James Webb Space Telescope reveals surprising evolution in black hole and galaxy formation: ScienceAlert

James Webb Space Telescope reveals surprising evolution in black hole and galaxy formation: ScienceAlert

The beginning of the universe has always been a chicken-and-egg problem. Did stars and galaxies form first, with black holes slowly merging in their centre? Or did black holes appear before the first galaxies?

As matter began to cool and collect after the Big Bang, it arranged itself into the shapes and objects we observe throughout most of its 13.8 billion-year history. Today we see these objects as stars clustered in gravitationally bound systems we call galaxies, which orbit a supermassive black hole at their center.

Traditionally, it was assumed that stars and galaxies were here first. But a new analysis of data from the early universe collected by the James Webb Space Telescope suggests that black holes and galaxies appeared together, and that black holes shaped the galaxies that evolved around them.

“We know that these massive black holes exist in the centers of galaxies close to our own Milky Way, but the biggest surprise now is that they were present in the early universe as well and were almost like building blocks or seeds for early galaxies,” he says. Astronomer Joseph Silk from Johns Hopkins University in the United States and the Sorbonne University in France.

“They’ve really boosted everything, like giant megaphones of star formation, which is a complete reversal of what we thought was possible before — so much so that this could completely shake our understanding of how galaxies form.”

There’s a lot we don’t know about the early universe, for the simple reason that we can’t see it. When matter first began accumulating during the first 500 million to 1 billion years after the Big Bang, a thick fog of gases between stars and galaxies made space opaque.

We thought we had a fairly decent handle on things. But then, in the last decade or so, we started finding things that didn’t fit the model that scientists had built. Such as black holes and galaxies that were much larger than we thought could have formed sometime after the Big Bang. When the James Webb Space Telescope appeared, it showed that there were many more of these large objects, observed even earlier, than we had imagined.

Supermassive black holes are a particular problem, because of the way some black holes form from stars. When a particularly large star dies, its core collapses, leaving a black hole about 50 times the mass of the Sun.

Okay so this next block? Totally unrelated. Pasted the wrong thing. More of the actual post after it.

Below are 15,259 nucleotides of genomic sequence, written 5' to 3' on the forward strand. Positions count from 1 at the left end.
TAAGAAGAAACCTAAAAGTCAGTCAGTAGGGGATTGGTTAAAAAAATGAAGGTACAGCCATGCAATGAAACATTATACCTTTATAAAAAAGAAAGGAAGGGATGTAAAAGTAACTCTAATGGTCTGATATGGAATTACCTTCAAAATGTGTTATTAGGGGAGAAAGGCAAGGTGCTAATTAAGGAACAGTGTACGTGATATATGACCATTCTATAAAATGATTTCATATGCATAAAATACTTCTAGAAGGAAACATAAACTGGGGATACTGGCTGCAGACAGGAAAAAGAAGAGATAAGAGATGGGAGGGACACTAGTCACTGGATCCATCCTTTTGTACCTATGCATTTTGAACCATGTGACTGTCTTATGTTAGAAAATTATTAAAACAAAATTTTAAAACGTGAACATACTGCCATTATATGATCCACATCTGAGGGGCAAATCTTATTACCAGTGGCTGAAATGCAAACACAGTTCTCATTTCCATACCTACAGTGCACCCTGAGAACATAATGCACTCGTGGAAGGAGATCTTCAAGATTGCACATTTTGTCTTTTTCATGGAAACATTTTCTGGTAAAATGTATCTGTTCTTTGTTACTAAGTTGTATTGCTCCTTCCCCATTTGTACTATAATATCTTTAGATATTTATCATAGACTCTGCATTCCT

More massive black holes can form from collisions between these objects, but supermassive black holes have a mass of millions to billions of times the mass of the Sun. If these objects were forming from the ground up, it would take a very long time, and the stars would have to be there first.

James Webb Space Telescope data reveal the existence of supermassive black holes very early in the history of the universe. We have observed giant organisms less than 500 million years after the Big Bang, one at 470 million years, and another at 400 million years; Interestingly, the mass of the latest black hole, which is about 1.6 million suns, appears to be equal to the mass of the small galaxies orbiting it.

This strongly suggests that there is another mechanism for black hole formation: massive clouds of matter collapse directly into black holes without becoming stars in the first place.

According to the analysis by Silk and his team, this means they could have been around very early, coexisting with the nascent galaxy and stimulating its growth. As the central part of the cloud collapsed into a black hole, the remaining edges of the cloud became the material needed to form young stars.

This is because the black hole feeding process triggers powerful winds and jets of high-speed plasma that tear apart the surrounding space, compressing the star-forming gas in it and triggering intense waves of star formation.

“We argue that the black hole flows outward from crushed gas clouds, turning them into stars and dramatically accelerating the rate of star formation,” Silk says.

“We can’t see these violent winds or jets far away, but we know they must be there because we see so many black holes in the early universe.”

Future observations should help astronomers determine the accuracy of this model and improve it further.

But now, it’s starting to look like the chicken-or-the-egg problem is an oversimplification: it’s not one or the other, but both together, turning the soup of the early universe into a glorious collection of galaxies, each powered by forces of energy. A black hole streaks across the universe as far as we can see.

The research was published in Astrophysical Journal Letters.

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